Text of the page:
Guillermo Trejo is associate professor of political science at the University of Notre Dame and faculty fellow at the Kellogg Institute for International Studies. Trejo’s research focuses on social movements, organized crime, political violence and religion and politics in Latin America. He is the author of Popular Movements in Autocracies: Religion, Repression and Indigenous Collective Action in Mexico (Cambridge University Press, 2012), which won an honorable mention for the 2013 Charles Tilly Award from the American Sociological Association. Trejo is currently working on a project that seeks to explain the outbreak of criminal wars in Latin America’s new democracies.

Thematic Interests

Collective action and social movements; armed insurgencies, organized crime, and political violence; religion and ethnic politics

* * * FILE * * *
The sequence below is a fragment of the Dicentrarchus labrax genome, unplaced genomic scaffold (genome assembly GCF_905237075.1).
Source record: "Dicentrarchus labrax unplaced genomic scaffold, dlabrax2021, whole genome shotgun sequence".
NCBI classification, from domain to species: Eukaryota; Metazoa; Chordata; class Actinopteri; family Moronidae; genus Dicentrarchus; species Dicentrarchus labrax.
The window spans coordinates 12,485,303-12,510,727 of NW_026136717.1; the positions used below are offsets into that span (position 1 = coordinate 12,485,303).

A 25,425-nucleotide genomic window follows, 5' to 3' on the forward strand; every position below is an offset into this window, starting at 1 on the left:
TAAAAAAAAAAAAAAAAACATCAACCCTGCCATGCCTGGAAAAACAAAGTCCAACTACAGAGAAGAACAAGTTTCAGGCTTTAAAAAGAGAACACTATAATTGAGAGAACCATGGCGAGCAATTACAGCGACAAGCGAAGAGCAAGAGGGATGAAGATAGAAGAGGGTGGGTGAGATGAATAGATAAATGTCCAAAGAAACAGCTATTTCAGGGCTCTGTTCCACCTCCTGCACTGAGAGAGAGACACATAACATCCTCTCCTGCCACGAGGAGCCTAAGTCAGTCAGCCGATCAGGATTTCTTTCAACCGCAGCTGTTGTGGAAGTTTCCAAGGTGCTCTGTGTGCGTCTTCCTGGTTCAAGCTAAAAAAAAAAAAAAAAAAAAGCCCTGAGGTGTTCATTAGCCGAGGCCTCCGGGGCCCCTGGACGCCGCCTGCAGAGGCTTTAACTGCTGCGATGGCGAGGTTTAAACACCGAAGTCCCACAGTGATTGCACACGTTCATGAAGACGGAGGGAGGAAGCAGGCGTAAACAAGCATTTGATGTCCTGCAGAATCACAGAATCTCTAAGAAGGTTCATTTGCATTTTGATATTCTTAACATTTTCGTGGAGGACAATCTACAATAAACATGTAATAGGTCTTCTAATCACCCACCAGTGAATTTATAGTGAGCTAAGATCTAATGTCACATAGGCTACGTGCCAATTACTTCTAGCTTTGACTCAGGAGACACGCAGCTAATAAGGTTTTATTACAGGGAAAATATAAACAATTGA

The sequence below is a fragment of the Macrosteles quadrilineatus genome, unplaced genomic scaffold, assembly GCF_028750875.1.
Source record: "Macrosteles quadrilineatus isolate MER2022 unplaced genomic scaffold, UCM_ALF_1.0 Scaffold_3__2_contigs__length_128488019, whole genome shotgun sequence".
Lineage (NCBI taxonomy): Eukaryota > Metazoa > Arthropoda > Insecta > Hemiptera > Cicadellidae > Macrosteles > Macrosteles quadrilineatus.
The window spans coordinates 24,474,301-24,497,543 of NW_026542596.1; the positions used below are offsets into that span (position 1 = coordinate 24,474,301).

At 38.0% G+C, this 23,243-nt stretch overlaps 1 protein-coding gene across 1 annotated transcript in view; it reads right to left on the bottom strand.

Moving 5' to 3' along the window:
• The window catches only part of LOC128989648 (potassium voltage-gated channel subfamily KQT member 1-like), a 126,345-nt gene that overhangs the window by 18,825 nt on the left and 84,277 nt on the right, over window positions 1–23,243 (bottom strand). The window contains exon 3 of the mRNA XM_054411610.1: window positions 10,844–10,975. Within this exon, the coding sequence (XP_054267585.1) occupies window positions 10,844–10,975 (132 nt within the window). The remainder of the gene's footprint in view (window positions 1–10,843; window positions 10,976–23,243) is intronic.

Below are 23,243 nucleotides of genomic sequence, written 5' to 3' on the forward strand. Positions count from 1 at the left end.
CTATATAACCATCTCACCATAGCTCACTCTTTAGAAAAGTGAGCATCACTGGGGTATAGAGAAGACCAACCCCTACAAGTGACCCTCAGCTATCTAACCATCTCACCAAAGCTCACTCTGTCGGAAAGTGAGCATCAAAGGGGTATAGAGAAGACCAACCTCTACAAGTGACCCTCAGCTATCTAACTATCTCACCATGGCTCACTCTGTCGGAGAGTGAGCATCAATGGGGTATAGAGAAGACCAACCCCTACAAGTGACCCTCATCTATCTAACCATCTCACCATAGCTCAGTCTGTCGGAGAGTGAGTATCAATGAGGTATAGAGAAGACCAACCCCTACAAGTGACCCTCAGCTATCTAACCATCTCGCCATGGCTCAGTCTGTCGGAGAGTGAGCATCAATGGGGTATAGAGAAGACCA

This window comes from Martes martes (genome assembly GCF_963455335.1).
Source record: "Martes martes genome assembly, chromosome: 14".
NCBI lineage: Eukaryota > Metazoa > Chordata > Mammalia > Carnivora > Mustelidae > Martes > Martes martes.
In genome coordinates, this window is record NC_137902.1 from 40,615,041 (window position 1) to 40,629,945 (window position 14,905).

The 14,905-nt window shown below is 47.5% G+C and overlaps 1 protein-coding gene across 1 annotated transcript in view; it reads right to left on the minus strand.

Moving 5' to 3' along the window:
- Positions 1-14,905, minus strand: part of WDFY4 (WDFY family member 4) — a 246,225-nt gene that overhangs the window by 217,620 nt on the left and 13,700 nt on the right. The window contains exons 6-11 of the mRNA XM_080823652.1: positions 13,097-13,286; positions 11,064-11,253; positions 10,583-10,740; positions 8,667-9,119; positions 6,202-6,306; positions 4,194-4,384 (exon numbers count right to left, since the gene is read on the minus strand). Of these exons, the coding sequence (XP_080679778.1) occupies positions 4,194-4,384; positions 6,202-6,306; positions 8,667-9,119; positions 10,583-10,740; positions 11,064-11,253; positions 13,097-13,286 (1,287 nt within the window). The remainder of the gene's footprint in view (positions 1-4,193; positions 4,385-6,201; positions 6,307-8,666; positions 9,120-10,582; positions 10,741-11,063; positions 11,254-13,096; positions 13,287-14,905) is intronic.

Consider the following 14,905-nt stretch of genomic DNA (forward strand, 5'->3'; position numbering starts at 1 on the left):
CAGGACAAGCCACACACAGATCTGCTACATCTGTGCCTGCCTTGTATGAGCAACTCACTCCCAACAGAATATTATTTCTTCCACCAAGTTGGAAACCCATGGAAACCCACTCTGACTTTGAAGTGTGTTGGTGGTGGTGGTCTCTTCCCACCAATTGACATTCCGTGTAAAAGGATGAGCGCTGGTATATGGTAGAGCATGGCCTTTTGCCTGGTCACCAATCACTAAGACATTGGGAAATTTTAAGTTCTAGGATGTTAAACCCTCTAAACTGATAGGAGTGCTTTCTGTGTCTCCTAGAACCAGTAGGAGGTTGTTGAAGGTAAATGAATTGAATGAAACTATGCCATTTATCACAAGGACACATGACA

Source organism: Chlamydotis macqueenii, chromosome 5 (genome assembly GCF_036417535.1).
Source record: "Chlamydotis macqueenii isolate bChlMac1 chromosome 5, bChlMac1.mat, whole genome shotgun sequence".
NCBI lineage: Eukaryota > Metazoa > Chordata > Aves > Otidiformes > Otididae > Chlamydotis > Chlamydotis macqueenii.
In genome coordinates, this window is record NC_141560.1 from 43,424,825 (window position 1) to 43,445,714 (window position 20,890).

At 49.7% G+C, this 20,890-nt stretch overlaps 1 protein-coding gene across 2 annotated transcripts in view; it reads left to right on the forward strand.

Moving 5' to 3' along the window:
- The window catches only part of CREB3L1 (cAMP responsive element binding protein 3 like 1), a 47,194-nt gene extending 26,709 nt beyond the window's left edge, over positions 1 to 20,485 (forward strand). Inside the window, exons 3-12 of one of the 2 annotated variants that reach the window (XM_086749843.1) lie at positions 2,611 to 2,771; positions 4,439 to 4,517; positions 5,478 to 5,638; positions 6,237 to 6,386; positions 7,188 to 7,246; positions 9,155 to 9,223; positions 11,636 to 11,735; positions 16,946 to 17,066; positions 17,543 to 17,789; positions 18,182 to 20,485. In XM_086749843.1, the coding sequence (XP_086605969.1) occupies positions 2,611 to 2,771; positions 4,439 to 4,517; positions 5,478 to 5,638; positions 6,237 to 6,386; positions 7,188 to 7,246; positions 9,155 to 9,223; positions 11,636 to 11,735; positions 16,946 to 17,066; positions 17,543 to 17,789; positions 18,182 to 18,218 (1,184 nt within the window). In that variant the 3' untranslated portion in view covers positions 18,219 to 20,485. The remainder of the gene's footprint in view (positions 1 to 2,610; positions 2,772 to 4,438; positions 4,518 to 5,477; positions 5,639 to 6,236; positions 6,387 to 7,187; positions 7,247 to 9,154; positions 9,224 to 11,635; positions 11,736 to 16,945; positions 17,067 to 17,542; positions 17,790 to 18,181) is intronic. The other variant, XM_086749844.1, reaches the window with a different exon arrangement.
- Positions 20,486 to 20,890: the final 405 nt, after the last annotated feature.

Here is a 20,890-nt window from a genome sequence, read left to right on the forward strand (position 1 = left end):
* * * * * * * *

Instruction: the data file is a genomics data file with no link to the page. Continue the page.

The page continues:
Research Tags


Journal Articles

"Federalismo, drogas y violencia: Por qué el conflicto partidista intergubernamental estimuló la violencia del narcotráfico en México” / " Federalism, drugs, and violence: Why intergovernmental partisan conflict stimulated inter-cartel violence in Mexico,”  Centro de Investigación y Docencia Económicas 23, 1 (2016)
"The Ballot and the Street: An Electoral Theory of Social Protest in Autocracies," Perspectives on Politics 12, 2 (2014)
"Religious Competition and Ethnic Mobilization in Latin America: Why the Catholic Church Promotes Indigenous Movements in Mexico," American Political Science Review 103, 3 (2009)

Book Chapters

"Violencia y politica en el Mexico del Bicentenario: Causas y consecuencias de la primera crisis de la democracia," in Rolando Cordera, ed., Historia Critica de las Modernizaciones en Mexico: Presente y Perspectivas (CIDE and Fondo de Cultura Economica, 2010)
Other Accomplishments & Recognitions

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